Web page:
The Mzansi bank account : determining its success and the way forward
Orie, Sanjeev Hurrinanan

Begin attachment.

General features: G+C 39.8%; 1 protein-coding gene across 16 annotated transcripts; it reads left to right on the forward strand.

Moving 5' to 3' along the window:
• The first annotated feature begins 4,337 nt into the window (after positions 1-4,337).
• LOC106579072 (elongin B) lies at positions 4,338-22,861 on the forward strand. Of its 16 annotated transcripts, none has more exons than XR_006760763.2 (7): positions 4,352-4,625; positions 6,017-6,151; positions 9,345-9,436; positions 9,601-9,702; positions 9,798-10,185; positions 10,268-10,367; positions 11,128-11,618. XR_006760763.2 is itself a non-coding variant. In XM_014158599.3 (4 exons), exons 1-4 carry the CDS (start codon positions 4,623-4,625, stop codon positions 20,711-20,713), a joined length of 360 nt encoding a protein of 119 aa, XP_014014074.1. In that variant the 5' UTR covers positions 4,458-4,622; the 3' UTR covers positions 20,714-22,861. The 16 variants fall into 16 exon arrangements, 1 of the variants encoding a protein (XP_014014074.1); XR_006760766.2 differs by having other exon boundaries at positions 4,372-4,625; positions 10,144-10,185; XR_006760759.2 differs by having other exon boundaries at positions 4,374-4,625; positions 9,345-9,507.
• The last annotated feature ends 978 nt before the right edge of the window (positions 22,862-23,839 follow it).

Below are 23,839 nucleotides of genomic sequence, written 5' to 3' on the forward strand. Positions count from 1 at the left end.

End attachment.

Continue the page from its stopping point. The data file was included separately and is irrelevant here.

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The Mzansi bank account, launched in the latter part of October 2004, arose out of the financial services charter and is aimed at low income, previously unbanked individuals and households. Since its inception, it has been supported by the following financial institutions: Amalgamated banks of South Africa (ABSA), Standard Bank of South Africa (SBSA), First National Bank (FNB), Nedbank (essentially the four major retail banks in South Africa) and the Postbank (a subsidiary of the Post Office).This study investigates the performance of the Mzansi account from both the customer and supporting financial institutions' perspective. The investigation's primary objectives focused on determining how accessibility to financial services (and to the account itself) may be improved for customers, determining what Mzansi customers needs are, and how the account may be expanded or enhanced to meet these needs. The secondary objectives concentrated on problems the supporting financial institutions faced: improving accessibility for customers (without too costly an investment in supporting infrastructure), differentiating the product and service significantly from other competing institutions, limiting product cannibalisation (where the Mzansi account is chosen over higher order retail bank products) and limiting overall costs of the account to ensure profitability. The research methodology consisted of a literature study and empirical research that in turn encompassed administering survey questionnaires to current Mzansi customers. The literature study focused on both national and international attempts at banking the unbanked, distilled common learnings from these attempts and ultimately described best practices with particular reference to improving accessibility to financial services and tailoring financial services options to meet the most critical needs of the unbanked market. The literature study also found that a definite business case exists for financial institutions willing to pursue this market, provided that the core value proposition was adequately adapted. Previous findings on how to avoid product cannibalisation, as well as how to differentiate products and services to entrench greater customer appeal completed the literature study. The empirical research encompassed the development of a survey questionnaire aimed at understanding five core research areas: the Mzansi customer profile (for a sample of one hundred and forty seven existing customers and transacting at Gauteng branches and outlets and evenly distributed across each of the supporting financial institutions), gauging how well customers understood their accounts, determining the service customers had received, understanding customer transaction and the value they attach to these transactions, and finally affording customers the opportunity to suggest ways in which the account may be improved. The questionnaire comprised both open and closed ended question (the latter questions used a five point Likert-type scale to determine scoring). The results, apart from compiling an overall demographic profile of the customer, showed that significant work still needs to be accomplished by the financial institutions to ensure customers understand their accounts and the various transactions and channels available to customers. AIM transaction for instance caused customers problems; to the extent that customers were willing to pay almost twice as much for branch transactions instead. The service received by customers also proved to be average, with more customer orientated demonstrations and a greater amount of time spent during the account opening procedure being seen as valuable ways to improve the overall service received. Customers valued cash withdrawal transactions the most, favouring the use of the branch channel. Customer needs were identified to be primarily credit based; with different credit facilities being required. Customer motivated improvements also extended to a greater range of free transactions on the account, improved interest rates on credit balances and some form of loyalty based discount on certain transactions. Practical ways suggested to improve access to the account included account proliferation techniques (where third parties may initiate the opening of an Mzansi account on behalf of a customer) and the use of mobile banking facilities. The product functionality was also recommended to be expanded to include limited numbers of debit and stop orders for the retail banks' offering, while a strong emphasis was placed on approaches to improving customer financial literacy by way of education programs that are community based. The later aspects were also seen as strong departure points that the supporting financial institutions could leverage to significantly differentiate their service and product offering. The objectives of the study were deemed to have been met, despite the fact that the study's geographical bias, customers possibly misrepresenting their income and possible translation bias.